Date of Award


Degree Type

Bachelors Essay

Degree Name

Bachelor of Arts (BA)


Literatures, Languages, and Cultures

First Advisor

Thomas P. Whelan

Second Advisor

William M. Magee


Few subjects there are indeed, which have not been at some time or other, the seed from which some poetic fruit was borne. Nature in poetry is a old as poetry itself. Little wonder that it is, when we consider how many of our thoughts concern themselves with the things, which nature has so abundantly supplied us. In an age abounding in a spirit of "naturalism," there is much to be considered in the poetic treatment of nature, as dealt with in the past. An attempt to analyze the treatment of nature, in all of the poetic epochs, would be far to vast a problem for this thesis. We will attempt to see nature as interpreted by what is called the "Neo-Classic age" in literature. That we may better understand this interpretation, we will consider the views held upon the subject of nature by the classic writers of Greece and Rome. No attempt will be made here to set apart the varied meanings of the word "classic." We shall also concern ourselves with those English classical writers who lived prior to the eighteenth century.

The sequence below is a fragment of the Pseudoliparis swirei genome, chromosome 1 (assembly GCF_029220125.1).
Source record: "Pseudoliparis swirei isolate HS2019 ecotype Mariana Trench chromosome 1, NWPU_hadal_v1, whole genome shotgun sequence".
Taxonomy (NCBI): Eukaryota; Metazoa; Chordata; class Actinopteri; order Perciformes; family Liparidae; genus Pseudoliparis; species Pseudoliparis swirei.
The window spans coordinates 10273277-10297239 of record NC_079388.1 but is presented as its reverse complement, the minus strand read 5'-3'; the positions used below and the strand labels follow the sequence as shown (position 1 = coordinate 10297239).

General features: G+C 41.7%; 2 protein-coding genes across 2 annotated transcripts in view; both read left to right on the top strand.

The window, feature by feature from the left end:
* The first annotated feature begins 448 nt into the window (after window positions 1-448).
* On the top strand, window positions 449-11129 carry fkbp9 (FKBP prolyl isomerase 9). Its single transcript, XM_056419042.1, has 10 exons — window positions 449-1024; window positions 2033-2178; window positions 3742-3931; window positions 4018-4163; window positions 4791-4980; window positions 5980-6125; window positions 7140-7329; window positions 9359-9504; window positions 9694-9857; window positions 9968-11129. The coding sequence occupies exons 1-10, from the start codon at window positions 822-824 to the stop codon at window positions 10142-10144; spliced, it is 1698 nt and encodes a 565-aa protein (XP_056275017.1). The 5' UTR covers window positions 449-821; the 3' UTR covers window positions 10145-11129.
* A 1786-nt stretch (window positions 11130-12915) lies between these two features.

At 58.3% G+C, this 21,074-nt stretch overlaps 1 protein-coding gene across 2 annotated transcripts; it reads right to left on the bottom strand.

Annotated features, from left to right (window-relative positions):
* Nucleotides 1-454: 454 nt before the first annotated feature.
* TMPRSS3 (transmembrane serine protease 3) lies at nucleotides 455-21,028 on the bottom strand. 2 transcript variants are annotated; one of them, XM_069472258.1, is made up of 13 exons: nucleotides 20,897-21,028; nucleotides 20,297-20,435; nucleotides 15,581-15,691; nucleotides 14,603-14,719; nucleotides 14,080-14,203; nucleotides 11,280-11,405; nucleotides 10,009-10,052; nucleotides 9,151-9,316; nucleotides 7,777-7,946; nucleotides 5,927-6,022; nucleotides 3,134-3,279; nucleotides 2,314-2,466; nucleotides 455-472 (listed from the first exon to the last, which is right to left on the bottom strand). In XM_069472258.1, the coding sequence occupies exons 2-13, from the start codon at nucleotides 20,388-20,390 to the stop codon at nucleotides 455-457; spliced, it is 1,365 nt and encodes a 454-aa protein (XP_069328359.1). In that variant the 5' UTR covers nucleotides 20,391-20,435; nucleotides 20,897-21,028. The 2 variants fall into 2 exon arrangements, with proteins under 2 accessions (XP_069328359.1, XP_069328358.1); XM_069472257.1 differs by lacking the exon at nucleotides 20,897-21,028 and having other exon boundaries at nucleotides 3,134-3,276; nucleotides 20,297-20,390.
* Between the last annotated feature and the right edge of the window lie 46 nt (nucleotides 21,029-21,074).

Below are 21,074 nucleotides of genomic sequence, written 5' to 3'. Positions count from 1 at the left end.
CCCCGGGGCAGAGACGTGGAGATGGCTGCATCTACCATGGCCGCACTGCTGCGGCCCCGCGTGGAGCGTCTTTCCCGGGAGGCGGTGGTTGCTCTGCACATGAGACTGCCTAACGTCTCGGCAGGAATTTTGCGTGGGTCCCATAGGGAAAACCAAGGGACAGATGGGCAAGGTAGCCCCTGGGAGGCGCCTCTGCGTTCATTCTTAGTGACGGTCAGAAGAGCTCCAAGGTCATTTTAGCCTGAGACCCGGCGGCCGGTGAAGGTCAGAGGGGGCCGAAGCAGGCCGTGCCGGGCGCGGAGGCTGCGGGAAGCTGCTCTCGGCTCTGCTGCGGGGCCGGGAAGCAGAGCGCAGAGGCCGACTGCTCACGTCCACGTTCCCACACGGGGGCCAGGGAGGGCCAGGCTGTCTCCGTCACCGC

Critics say that Neo-classic literature is lacking in an appreciation of nature. Generally speaking the critics are right. But we have stated before that nature has held a most prominent place in poetry every since the inauguration of the poetic art. With what did the Neo-classicists compensate the lack of interest in nature? What does Pope mean when he says "follow nature?" We are interested in knowing those ideas upon which the period of Neo-classicism is founded. The literature of any age reflects many of the dominant characteristics of the particular age.


A Thesis Submitted to Fulfill the Requirements for the Degree of Bachelor of Philosophy